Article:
We all respond to music on a very deep level, especially the music we remember from our childhood and teenage years. Some pieces cause an automatic, powerful flood of memories. It’s not hard to understand that music can be beneficial to Alzheimer’s patients. But what you may not know is just how pervasive these benefits are.
Music can alleviate pain, improve sleep, ease anxiety, and boost one’s mood. Indeed, it can sometimes do more to stimulate healing than conventional medicine. Music has been demonstrated to release the feel-good chemical serotonin and decrease cortisol, which is associated with stress.
How does this work for Alzheimer’s patients specifically? Seniors who are new to assisted living are in an unfamiliar place, and this change can result in negative psychological effects like aggression or aggitation. But a meaningful song takes them back to the familiar, and as a result they become more comfortable in the new environment and easier for caregivers to work with. The senior may be smiling, tapping their feet, or even swaying in place: their joy is palpable. Some experimenting with music and seniors have found that this technique can lessen or even eliminate the need for drugs that treat depression and anxiety – at a much lower price than the cost of these expensive treatments!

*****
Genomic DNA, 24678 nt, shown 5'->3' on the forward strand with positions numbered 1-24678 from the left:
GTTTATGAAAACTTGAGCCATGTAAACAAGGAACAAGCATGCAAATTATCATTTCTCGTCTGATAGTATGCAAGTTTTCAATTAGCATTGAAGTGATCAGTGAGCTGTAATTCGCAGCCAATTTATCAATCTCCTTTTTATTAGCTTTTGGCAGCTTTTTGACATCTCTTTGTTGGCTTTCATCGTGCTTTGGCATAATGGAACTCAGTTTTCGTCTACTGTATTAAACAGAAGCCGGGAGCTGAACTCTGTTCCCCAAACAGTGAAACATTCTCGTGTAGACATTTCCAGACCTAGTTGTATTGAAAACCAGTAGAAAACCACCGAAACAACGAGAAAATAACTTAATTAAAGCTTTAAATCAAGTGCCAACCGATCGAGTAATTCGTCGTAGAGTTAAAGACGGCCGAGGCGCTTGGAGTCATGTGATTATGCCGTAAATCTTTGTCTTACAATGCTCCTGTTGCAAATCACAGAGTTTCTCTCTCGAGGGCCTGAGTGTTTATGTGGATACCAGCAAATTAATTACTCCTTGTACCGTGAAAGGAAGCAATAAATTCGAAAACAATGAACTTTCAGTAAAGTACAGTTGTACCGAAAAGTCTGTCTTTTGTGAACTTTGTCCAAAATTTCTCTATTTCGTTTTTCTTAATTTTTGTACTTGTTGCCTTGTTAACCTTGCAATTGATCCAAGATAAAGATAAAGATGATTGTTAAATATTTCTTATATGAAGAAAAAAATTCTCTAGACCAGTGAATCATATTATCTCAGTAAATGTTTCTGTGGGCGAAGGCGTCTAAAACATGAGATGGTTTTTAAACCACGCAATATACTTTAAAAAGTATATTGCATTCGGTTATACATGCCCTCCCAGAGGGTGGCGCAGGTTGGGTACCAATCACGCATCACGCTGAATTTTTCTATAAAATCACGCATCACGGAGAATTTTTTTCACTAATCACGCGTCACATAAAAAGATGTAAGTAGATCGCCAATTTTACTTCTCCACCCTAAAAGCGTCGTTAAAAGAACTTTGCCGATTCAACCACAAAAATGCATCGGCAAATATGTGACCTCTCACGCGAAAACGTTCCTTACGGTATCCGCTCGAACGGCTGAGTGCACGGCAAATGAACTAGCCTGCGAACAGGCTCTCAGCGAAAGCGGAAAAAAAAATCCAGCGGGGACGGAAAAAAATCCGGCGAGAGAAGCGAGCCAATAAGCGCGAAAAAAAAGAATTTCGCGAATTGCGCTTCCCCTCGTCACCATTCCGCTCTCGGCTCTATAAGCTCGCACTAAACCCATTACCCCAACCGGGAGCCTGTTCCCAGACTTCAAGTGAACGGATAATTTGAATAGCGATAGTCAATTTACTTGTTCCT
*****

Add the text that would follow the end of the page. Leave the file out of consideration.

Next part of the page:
Consider getting your loved one some sort of music player as a gift, so that they can listen to songs of their choice whenever they want to. Some have found dramatic effects when giving seniors iPods or other digital music players, but even a less cutting-edge CD player will do if it’s easier for your loved one to handle. Use upbeat music stimulate: to help motivate mom to move towards her bath, for example. Songs with slower tempos can be used to help your loved one calm down or fall asleep. Encourage movement and singing along to help increase the benefits. Before you know what songs they’ll enjoy, watch their reactions carefully. A song that is beautiful to one person may evoke feelings of sadness in another, for example. Stay away from music that has commercials, such as that played over the radio or by a streaming service such as Pandora. These interruptions can confuse Alzheimer’s patients. Also make sure that there aren’t too many other distracting noises in the room, and don’t turn the volume up too loud.
Bringing music into your loved one’s world may seem like a small change, but it’s likely to make their life dramatically better.